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The many paradoxes of Charles III as 'climate king'

By Shannon Osaka

13 Sep 2022 · 5 min read

Editor's Note

Studies have shown that colonialism has contributed to climate change. King Charles has been labelled by some as the "Climate King", the Washington Post argues the name might not hold much truth.

When King Charles III assumed the throne last week after the death of his mother, Britain's longest-reigning monarch, some commentators were quick to point out that the septuagenarian could be the nation's first "climate king." After all, the heir to Britain's throne has spent the last 50-odd years speaking out about climate change, pollution and deforestation. Much has been made of the new king's penchant for organic farming and his outspoken support for climate action. Last year, at the United Nations climate conference in Glasgow, Scotland, he urged the assembled world leaders to adopt a "warlike footing" to address the rapidly warming planet.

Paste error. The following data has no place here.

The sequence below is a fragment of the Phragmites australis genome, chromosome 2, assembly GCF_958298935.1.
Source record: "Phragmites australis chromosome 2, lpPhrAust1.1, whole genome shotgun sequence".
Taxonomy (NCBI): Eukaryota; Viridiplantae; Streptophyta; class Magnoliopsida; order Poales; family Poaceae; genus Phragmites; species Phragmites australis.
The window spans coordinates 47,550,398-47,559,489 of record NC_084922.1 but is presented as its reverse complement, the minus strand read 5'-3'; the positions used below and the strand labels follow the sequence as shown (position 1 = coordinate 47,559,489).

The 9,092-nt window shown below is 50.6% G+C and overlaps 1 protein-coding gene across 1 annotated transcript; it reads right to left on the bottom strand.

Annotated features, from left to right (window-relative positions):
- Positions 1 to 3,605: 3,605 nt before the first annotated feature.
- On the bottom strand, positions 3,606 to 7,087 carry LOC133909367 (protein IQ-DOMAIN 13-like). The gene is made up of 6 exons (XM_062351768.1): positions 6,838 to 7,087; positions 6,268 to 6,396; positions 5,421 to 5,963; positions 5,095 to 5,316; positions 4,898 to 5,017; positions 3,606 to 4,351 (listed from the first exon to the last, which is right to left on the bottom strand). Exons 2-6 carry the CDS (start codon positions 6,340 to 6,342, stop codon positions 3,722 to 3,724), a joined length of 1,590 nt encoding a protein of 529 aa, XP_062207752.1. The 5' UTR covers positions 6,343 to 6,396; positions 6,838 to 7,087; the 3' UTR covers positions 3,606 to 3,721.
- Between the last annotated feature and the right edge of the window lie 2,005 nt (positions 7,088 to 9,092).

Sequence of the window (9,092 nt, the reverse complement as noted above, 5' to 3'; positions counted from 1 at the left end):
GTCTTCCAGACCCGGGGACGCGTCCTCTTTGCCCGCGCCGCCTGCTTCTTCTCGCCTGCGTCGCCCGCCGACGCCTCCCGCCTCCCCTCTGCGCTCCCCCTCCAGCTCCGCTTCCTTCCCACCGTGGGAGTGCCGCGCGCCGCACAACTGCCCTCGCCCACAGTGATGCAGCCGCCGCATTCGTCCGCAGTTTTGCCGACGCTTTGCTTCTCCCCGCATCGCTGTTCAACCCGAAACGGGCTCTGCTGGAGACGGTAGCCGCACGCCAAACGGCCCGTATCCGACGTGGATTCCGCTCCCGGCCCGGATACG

But Charles's environmental views are complex: He is both a classic environmentalist who loves nature, trees and wild animals, and a traditionalist who has battled against wind energy on his estate, flown around the world in a private jet and once critiqued the growth of population in the developing world. He represents some of the paradoxes of a world coming to grips with climate change: a man with extreme wealth and a significant carbon footprint speaking out against global warming; a political figurehead with very little real political clout.

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